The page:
Democrats on the House Budget Committee last night agreed on a fiscal 1986 budget plan that would trim $56 billion from federal spending without cutting Social Security or raising taxes.
A one-year freeze on Social Security was a key part of the $56 billion deficit-reduction plan passed 50 to 49 by the Republican-controlled Senate early Friday.
The House Democrats' plan would also freeze defense spending with no increase for inflation, and reduce many domestic spending programs while protecting those targeted at the poor. The Senate was more generous with defense, providing funds to cover inflation.
House Budget Committee Chairman William H. Gray III (D-Pa.) declined to provide specifics of the plan last night, saying he would release details today, when panel members from both parties meet to begin marking up the fiscal 1986 budget resolution.
However, Gray indicated he thought the Democratic plan, worked out in closed sessions over the last few weeks, was fairer than the one passed by the Senate with White House approval.
Because Democrats control the Budget Committee 20 to 13, the Democratic plan is likely to be sent to the House floor, but Gray said he did not know if it would be approved there.
According to Budget Committee Democrats, who spoke before the final vote on the plan last night on condition that they not be identified, they used the additional savings in defense to protect domestic programs President Reagan had proposed to eliminate, including mass transit subsidies, Amtrak, Urban Development Action Grants (UDAGs) and the Small Business Administration.
However, those programs still would be reduced substantially by the Democrats. For instance, UDAGs would be cut by about 10 percent under the plan, and Amtrak by about 7 percent, or about $50 million, Democrats said.
They also said that revenue sharing with local governments would be reduced by 25 percent in fiscal 1986 and then eliminated. Mass transit subsidies would be frozen, lawmakers said.
At the same time, education funding would get a small increase, and means-tested programs targeted at the poor, such as Medicaid and food programs, would receive enough funds to cover inflation, Democrats said.
A tentative agreement to give federal workers a pay increase was killed.
Gray said last night that, in addition to protecting senior citizens by refusing to freeze cost-of-living adjustments (COLAs) for Social Security and other retirement plans, Democrats on the Budget Committee had rejected the "tremendous" cuts in Medicare approved by the Senate.
The Senate voted to reduce funding for Medicare, the health-care program for the elderly, by $16.3 billion over three years by freezing payments to doctors and hospitals, and increasing premiums.
A Washington Post-ABC News poll showed yesterday that the public opposes reductions in COLA increases for Social Security recipients by a 4-to-1 ratio. Support for defense cuts, however, is growing, with 57 percent of those polled saying "substantial cuts" could be made there.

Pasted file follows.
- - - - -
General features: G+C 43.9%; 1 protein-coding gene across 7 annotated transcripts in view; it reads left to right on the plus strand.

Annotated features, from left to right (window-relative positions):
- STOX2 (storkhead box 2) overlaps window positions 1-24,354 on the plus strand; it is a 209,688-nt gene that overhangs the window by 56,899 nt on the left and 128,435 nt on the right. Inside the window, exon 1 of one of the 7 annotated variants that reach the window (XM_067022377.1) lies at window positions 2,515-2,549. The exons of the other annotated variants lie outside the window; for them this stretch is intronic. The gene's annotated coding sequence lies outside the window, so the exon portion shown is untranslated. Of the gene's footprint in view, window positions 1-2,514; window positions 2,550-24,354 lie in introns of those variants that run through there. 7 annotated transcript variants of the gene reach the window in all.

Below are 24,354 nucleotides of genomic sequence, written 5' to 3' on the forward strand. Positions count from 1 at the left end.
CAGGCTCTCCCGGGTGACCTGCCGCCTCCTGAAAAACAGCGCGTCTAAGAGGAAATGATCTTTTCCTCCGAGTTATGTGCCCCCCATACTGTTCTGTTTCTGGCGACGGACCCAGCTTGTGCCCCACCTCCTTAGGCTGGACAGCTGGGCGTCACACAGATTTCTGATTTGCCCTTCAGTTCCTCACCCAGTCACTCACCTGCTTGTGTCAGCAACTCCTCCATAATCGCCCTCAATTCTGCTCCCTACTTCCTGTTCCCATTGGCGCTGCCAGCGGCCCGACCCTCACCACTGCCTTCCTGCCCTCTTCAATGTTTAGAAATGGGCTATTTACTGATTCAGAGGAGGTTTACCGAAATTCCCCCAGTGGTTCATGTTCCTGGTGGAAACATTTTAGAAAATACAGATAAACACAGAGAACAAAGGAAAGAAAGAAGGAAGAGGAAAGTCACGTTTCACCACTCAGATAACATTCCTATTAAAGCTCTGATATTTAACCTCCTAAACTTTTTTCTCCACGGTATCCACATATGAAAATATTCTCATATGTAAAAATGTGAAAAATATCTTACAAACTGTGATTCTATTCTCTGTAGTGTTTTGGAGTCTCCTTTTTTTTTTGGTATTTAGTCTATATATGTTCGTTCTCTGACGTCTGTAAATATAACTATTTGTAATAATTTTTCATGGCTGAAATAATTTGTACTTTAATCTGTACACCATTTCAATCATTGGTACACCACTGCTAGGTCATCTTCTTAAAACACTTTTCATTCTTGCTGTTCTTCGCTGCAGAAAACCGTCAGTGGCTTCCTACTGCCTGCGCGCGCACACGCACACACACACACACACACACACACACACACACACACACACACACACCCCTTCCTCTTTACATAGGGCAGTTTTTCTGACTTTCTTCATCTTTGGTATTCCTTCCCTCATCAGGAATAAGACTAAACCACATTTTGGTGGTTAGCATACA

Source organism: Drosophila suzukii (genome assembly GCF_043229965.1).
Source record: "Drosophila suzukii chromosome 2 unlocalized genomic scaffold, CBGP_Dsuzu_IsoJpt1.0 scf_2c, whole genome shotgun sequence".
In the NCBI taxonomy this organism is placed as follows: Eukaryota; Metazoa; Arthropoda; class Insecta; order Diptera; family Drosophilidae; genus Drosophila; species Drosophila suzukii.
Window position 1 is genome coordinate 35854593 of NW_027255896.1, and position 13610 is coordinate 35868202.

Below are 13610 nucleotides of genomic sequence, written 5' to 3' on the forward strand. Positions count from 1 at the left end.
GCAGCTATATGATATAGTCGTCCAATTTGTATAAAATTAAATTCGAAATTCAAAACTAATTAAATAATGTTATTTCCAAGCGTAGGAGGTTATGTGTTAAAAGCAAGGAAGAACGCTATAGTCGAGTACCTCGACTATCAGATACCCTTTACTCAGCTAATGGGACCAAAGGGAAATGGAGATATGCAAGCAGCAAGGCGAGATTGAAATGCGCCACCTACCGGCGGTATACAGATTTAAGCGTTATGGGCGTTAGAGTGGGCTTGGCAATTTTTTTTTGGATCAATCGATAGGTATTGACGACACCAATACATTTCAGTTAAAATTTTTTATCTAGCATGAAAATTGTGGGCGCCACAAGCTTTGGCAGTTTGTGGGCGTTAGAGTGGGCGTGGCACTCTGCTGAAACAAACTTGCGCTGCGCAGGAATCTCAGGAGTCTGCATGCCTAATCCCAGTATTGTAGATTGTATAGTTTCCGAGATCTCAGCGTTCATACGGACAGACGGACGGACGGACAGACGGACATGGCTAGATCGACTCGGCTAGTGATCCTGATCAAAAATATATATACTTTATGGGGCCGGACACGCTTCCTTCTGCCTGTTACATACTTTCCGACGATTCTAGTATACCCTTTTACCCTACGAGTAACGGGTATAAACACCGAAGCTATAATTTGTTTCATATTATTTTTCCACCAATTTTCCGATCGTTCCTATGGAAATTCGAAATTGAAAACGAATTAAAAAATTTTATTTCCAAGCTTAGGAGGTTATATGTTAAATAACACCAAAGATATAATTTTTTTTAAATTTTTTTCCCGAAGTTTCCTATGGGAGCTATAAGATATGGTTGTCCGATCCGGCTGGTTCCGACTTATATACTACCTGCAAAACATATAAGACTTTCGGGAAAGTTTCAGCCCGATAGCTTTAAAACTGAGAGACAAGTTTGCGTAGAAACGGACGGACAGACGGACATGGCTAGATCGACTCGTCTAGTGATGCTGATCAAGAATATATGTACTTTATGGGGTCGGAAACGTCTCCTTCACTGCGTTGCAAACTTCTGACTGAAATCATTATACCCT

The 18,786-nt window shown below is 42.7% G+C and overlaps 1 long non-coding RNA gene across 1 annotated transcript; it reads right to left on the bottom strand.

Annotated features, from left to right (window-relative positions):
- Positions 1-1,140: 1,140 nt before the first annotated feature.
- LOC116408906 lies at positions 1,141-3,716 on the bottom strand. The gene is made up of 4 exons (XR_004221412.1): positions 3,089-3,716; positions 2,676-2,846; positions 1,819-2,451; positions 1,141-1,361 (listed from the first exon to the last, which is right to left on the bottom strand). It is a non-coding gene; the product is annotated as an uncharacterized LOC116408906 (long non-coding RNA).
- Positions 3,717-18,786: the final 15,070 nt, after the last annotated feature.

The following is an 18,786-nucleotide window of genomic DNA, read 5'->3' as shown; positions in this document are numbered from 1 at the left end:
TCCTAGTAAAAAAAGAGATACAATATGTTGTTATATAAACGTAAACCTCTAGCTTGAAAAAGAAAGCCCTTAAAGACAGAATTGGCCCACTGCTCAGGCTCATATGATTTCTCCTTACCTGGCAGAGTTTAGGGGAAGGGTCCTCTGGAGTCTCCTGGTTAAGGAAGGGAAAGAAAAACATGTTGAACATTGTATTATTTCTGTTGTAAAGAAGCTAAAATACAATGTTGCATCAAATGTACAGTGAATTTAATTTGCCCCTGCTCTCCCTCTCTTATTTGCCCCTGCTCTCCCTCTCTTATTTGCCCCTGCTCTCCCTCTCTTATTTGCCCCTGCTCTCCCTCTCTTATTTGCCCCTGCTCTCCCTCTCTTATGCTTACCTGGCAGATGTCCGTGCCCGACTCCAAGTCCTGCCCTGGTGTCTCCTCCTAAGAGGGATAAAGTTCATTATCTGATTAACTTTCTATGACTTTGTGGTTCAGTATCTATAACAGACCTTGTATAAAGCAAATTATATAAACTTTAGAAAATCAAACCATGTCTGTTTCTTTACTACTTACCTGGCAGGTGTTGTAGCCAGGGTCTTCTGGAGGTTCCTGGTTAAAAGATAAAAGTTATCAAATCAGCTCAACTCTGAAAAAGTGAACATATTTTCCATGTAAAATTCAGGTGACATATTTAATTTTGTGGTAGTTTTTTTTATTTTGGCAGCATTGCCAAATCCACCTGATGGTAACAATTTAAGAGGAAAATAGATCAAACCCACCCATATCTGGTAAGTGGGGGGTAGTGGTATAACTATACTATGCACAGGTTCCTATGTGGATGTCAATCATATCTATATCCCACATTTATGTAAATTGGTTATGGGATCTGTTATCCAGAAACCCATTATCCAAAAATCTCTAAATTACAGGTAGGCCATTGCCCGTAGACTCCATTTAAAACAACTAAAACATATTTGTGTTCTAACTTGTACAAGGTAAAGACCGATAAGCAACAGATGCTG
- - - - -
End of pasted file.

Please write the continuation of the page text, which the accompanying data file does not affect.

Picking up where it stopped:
Democrats, meeting in a closed caucus, came out strongly against a freeze on Social Security payments.
"The Democrats are opposed to cutting benefits 4 to 1," House Speaker Thomas P. (Tip) O'Neill Jr. (D-Mass.) said. The caucus did not take a vote on the issue because the sentiment was so overwhelming and a vote would only "embarrass" some Democrats, he said.
Other lawmakers said a handful of conservative and moderate Democrats argued for a one-year freeze on all retirement-benefit programs as the only fair way to make deep deficit reductions.
But dozens of others took the podium to say Social Security has been the one issue that has helped the Democrats win elections over the last four years and that giving it up would be political suicide. Democrats picked up 26 House seats in 1982, in part because of concerns that the Reagan administration would cut Social Security.
Rep. James L. Oberstar (D-Minn.), one of those demanding the caucus, told the lawmakers that Social Security was "our principal Democratic political capital" and that House Republicans were praying that the Democrats would abandon Social Security so that the GOP could seek to save it.
Later, some conservatives sharply criticized their colleagues as playing politics instead of trying to deal with the deficit.
"The numbers demand that with compassion you touch Social Security . . . but the politics deny it," Rep. Buddy Roemer (D-La.) said. "There are in the average member's district 70,000 Social Security checks. That's a pretty large special-interest group."
Several conservatives also indicated they would have a difficult time supporting a Democratic budget plan that left out Social Security while making deep cuts in other programs, such as defense. In 1981, southern Democratic conservative "Boll Weevils" bolted from the party to vote with the Republicans to pass Reagan's plan